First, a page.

With regard to the 1972 Buick Sun Coupe, as a Judge/Team Captain evaluating the Driver Participation Class at the Antique Automobile Club of America’s 2016 Fall Meet in Hershey, Pennsylvania, I looked at a Chevy Nova coupe with the same folding sunroof option. I do not remember the exact year, but it was in the 1969-1974 body style. Because I had never seen that option before, I asked the owner if he had documentation to prove that this was a factory option, and of course, he did. It was an eye-catcher and probably the most looked at DPC vehicle in the field that year.


From Wikipedia:
A new and short-lived option for 1970 was the vacuum operated exhaust (VOE), which was vacuum actuated via an underdash lever marked “exhaust”. The VOE was designed to reduce exhaust backpressure and to increase power and performance, but it also substantially increased exhaust noise. The VOE option was offered from November 1969 to January 1970. Pontiac management was ordered to cancel the VOE option by GM’s upper management following a TV commercial for the GTO that aired during Super Bowl IV on CBS January 11, 1970. In that commercial, entitled the “Humbler”, which was broadcast only that one time, a young man pulled up in a new GTO to a drive-in restaurant with dramatic music and exhaust noise in the background, pulling the “exhaust” knob to activate the VOE and then left the drive-in after failing to find a street racing opponent. That particular commercial was also cancelled by order of GM management. Approximately 233 1970 GTOs were factory built with this rare option including 212 hardtop coupes and 21 convertbiles, all were “YS” 400ci 350 hp with either four-speed manual or Turbo Hydra-matic transmissions.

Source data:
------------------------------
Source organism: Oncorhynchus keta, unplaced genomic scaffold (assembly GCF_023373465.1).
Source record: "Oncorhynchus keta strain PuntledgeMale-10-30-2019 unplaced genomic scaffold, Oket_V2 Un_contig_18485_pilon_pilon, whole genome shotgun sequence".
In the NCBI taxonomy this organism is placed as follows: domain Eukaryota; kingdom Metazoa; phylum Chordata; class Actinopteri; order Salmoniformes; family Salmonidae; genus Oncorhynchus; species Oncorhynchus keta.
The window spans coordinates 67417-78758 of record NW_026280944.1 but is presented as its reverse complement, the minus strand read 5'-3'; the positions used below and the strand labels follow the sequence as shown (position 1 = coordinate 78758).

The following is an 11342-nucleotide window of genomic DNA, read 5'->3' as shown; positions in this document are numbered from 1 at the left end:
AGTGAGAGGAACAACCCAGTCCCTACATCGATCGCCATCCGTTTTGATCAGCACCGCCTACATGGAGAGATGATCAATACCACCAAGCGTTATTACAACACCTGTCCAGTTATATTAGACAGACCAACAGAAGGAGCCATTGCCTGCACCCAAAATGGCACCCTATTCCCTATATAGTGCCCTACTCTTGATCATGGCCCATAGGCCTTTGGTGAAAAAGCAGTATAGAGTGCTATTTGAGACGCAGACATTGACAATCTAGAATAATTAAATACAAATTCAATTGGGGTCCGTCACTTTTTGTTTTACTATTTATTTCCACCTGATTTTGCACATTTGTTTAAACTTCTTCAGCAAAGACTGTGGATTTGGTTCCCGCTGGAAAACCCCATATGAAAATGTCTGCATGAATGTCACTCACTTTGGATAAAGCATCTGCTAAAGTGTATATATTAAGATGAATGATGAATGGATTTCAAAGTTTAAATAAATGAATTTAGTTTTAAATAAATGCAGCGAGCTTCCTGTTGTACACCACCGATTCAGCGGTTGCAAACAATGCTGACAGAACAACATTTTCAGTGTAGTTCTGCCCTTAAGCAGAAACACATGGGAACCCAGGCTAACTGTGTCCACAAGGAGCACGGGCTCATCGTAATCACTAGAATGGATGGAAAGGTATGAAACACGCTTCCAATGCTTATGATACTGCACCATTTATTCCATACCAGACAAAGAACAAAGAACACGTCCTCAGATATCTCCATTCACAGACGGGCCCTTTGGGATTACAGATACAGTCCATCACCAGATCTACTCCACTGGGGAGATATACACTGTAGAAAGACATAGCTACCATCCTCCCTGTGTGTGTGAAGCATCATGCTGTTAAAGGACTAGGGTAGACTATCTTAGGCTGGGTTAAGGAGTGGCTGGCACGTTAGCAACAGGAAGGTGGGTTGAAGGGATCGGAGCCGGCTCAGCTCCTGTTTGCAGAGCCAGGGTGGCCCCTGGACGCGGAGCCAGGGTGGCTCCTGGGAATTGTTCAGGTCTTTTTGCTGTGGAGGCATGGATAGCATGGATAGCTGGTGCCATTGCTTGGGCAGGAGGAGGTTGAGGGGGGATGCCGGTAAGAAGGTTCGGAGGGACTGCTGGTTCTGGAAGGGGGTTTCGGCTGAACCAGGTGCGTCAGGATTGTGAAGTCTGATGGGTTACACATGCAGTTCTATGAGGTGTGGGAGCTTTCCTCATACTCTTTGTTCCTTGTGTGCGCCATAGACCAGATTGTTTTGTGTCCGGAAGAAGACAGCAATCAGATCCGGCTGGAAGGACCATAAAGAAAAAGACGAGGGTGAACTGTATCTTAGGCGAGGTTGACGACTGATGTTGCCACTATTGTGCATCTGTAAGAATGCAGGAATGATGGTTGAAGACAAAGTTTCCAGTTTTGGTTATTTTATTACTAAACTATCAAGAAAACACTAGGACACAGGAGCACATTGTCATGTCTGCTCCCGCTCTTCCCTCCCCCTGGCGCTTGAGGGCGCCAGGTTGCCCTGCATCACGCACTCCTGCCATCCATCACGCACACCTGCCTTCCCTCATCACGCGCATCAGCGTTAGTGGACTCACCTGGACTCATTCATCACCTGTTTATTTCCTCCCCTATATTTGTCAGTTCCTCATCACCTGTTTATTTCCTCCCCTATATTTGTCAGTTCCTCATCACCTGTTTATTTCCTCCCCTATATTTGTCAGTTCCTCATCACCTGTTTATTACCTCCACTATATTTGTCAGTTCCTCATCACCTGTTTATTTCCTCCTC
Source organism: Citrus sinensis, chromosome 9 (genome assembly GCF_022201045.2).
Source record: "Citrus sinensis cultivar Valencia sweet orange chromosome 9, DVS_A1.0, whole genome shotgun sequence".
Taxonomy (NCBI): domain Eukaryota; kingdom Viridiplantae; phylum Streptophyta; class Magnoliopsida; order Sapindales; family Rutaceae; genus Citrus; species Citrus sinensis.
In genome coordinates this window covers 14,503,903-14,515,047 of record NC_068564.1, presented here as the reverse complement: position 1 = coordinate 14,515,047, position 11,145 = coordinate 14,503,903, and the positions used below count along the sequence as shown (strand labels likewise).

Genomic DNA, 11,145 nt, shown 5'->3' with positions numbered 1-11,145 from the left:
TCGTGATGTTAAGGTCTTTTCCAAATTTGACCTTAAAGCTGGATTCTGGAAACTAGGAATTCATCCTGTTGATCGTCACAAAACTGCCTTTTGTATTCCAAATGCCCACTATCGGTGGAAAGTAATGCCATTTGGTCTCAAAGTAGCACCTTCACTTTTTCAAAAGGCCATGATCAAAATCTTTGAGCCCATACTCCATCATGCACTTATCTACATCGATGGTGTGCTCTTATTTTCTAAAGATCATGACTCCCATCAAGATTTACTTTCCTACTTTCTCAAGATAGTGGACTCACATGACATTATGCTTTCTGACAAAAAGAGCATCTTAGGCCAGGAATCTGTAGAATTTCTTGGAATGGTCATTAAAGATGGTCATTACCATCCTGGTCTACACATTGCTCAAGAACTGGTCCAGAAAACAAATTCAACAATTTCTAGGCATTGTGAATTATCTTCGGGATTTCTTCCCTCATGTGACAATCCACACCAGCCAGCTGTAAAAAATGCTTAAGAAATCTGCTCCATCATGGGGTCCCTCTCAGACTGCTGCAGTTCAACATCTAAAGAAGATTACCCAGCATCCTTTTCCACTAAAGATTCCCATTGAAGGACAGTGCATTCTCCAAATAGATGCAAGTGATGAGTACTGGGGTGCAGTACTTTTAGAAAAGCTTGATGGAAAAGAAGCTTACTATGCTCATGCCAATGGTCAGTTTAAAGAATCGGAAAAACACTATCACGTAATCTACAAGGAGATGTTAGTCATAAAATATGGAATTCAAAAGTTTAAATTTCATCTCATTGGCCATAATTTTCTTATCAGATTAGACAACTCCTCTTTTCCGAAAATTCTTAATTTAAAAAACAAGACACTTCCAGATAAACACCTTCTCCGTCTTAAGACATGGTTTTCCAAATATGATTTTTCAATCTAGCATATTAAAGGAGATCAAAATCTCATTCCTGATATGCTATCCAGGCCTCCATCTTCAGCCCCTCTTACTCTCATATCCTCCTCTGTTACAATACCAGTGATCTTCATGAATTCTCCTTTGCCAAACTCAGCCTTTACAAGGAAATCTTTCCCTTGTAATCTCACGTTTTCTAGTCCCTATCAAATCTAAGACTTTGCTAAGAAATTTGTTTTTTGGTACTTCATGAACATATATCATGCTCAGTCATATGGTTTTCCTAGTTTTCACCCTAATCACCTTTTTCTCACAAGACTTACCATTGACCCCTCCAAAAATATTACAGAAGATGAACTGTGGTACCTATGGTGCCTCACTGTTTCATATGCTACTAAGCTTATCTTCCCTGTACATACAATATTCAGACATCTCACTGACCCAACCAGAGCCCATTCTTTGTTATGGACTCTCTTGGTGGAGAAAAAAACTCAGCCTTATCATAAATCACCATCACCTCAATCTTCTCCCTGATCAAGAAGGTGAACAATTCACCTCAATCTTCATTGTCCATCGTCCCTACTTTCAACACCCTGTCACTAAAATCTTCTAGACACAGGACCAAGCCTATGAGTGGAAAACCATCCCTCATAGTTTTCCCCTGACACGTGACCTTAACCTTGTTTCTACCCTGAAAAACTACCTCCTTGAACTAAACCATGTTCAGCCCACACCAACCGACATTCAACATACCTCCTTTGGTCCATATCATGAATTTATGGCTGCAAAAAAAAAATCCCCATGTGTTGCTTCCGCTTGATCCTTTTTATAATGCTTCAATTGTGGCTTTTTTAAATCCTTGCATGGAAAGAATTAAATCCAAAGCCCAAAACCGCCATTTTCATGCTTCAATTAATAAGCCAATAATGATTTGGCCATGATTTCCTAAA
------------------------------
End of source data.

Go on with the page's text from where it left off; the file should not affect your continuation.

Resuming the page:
Everything about this option was cool, right down to the one and done marketing. Thx for sharing.


Agreed and lest we forget the LS5, 4 speed Monte Carlo SS.